No One Will Trust US If It Quits JCPOA

No One Will Trust US If It Quits JCPOA No One Will Trust US If It Quits JCPOA

President Hassan Rouhani said on Tuesday if US President Donald Trump backs out of the 2015 nuclear deal, “no one will trust America again” and his country could then resume work on expanding its nuclear capabilities.

Rouhani raised that possibility in an interview with NBC News just before Trump spoke for the first time as president before the United Nations General Assembly, where he called the nuclear deal “an embarrassment to the United States”.

Under the agreement between Iran and six world powers—the US, the UK, France, China, Germany and Russia—Tehran agreed to curb its nuclear program in exchange for the lifting of economic sanctions.

Trump and his top diplomats have threatened to withdraw from the deal, known as the Joint Comprehensive Plan of Action, claiming Iran has violated it in spirit.

“The exiting of the United States from such an agreement would carry a high cost, meaning that subsequent to such an action by the United States of America, no one will trust America again,” Rouhani told Nightly News anchor Lester Holt in a one-on-one interview airing Tuesday.

He added, “Every word was analyzed many times by countries involved before its ratification, so if the United States were to not adhere to the commitments and trample upon this agreement, this will mean that it will carry with it the lack of subsequent trust from countries toward the United States because the greatest capital that any country has is trust and credibility.”

The Trump administration recently imposed new economic sanctions on Iran, citing its development of ballistic missiles and the launch of a satellite-carrying rocket into space. And while Trump has reluctantly certified to Congress that Tehran is in compliance with the agreement—a stance that six fellow signatories share—he may take a more aggressive approach when the deal comes up for renewal in October.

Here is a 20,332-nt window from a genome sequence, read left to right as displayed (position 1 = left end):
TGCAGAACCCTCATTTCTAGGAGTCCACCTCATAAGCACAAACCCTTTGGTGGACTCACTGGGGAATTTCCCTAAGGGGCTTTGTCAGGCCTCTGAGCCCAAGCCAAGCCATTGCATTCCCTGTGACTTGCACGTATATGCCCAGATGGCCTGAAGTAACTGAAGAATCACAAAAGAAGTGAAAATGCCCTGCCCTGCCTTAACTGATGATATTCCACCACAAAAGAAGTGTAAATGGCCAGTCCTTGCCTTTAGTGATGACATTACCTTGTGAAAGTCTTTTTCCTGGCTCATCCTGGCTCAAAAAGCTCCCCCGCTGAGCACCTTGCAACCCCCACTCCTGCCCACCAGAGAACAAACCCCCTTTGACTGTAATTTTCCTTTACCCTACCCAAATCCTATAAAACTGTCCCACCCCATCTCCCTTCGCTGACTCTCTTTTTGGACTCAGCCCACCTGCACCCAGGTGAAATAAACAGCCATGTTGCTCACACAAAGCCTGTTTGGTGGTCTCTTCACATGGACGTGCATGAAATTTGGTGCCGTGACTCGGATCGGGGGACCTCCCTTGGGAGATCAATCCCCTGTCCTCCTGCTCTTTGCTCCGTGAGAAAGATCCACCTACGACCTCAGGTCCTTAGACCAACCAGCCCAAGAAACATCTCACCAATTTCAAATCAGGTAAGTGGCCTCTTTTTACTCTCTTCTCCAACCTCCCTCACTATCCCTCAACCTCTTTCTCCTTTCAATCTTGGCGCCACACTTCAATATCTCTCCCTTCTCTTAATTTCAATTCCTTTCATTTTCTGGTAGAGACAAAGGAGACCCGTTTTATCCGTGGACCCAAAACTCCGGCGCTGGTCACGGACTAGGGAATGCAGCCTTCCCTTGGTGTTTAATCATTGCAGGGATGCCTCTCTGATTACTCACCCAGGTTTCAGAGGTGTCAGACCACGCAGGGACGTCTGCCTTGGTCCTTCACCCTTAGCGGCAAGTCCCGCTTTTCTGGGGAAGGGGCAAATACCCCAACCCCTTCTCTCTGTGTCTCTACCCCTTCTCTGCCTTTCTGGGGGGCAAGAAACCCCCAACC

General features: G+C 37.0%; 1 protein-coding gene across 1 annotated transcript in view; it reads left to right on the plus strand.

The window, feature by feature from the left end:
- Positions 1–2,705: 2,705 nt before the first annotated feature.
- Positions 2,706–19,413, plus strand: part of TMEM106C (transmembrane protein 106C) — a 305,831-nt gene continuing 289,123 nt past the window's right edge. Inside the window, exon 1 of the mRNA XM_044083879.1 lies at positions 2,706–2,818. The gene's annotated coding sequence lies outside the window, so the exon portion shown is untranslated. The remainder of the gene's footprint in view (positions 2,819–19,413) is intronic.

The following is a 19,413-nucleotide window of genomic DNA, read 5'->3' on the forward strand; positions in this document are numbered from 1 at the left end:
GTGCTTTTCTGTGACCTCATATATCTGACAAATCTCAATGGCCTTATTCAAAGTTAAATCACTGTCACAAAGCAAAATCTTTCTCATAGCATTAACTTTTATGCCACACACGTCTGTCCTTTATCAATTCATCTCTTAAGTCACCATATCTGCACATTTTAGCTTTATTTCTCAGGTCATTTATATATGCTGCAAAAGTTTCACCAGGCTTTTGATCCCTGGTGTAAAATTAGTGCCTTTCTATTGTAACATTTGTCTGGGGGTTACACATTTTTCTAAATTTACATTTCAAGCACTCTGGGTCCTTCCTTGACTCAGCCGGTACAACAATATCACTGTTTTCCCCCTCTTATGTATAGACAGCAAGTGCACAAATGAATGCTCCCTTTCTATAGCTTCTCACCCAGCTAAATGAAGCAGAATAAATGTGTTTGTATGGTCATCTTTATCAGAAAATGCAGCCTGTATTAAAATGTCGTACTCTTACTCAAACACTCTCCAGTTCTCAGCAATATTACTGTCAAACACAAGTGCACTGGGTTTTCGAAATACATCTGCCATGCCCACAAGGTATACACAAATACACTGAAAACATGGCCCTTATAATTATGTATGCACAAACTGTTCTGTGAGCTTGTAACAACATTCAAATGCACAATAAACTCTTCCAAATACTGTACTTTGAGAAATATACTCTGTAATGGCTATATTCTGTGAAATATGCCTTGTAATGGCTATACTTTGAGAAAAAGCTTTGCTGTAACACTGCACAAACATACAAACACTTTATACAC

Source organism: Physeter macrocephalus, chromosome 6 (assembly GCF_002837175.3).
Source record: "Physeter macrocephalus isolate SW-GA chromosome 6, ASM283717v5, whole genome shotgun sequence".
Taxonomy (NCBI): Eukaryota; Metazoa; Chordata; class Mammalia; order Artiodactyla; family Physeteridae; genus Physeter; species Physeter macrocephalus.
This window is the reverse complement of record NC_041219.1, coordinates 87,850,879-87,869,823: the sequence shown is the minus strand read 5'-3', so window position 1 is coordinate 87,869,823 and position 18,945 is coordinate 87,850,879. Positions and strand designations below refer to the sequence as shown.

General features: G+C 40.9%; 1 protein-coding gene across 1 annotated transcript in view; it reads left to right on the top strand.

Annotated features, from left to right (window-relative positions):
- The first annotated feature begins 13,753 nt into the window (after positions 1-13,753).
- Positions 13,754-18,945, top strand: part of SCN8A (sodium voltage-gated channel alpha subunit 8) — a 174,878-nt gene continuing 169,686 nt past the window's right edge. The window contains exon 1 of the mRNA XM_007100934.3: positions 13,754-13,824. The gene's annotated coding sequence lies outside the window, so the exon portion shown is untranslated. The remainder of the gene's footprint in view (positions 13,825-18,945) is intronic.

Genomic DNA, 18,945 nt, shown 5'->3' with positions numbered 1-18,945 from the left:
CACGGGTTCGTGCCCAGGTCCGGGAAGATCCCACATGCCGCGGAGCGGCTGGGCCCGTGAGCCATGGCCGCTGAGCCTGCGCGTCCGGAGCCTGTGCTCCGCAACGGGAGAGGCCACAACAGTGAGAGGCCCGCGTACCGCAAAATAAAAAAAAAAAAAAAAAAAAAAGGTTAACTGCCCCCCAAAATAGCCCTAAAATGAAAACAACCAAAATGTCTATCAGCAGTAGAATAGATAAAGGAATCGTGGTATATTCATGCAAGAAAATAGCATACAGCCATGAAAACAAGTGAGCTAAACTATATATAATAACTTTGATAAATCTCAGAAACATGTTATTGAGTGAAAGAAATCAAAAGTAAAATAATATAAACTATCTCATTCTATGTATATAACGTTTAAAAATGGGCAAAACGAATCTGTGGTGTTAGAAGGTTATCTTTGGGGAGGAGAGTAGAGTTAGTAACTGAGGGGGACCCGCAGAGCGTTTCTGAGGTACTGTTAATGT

Trump is also reportedly weighing new measures against Iran-allied forces in Iraq and Syria, and its support for resistance groups elsewhere.

 Reverting to Past an Option

Asked if Iran would continue to abide by the deal if the US withdrew, Rouhani said his country’s commitments “would no longer exist” and it would be free to pursue a new path.

“One of the options and choices were one of our counterparts not to remain in the current framework would be to go back to previous activities,” Rouhani said.

“This is one option. And that’s not difficult. We can easily go back to previous conditions if counterparts were to not live up to their commitments. But you do know fairly well that Iran will not be the initiator of this return to that path.”

But he stressed that Iran would resume “peace activities only”, saying the country had no intention of leaving the agreement.

“So we will never go toward production of nuclear weapons, just as in the past we never intended to go toward that path nor did we ever. It has always been peaceful.”

Rouhani defended Iran’s use of ballistic missiles, saying that it fell outside the nuclear agreement and that his country would never sacrifice its “defensive missile capabilities”.

He also complained that the Trump administration was lumping Iran with North Korea by describing both countries as nuclear threats.

“We wish to have nuclear energy for peaceful uses just as today, in Arak, there is collaboration between the US, China and Iran for the completion of the power plant in Arak,” Rouhani said of the industrial city where his country has been modifying a reactor based on the nuclear deal.

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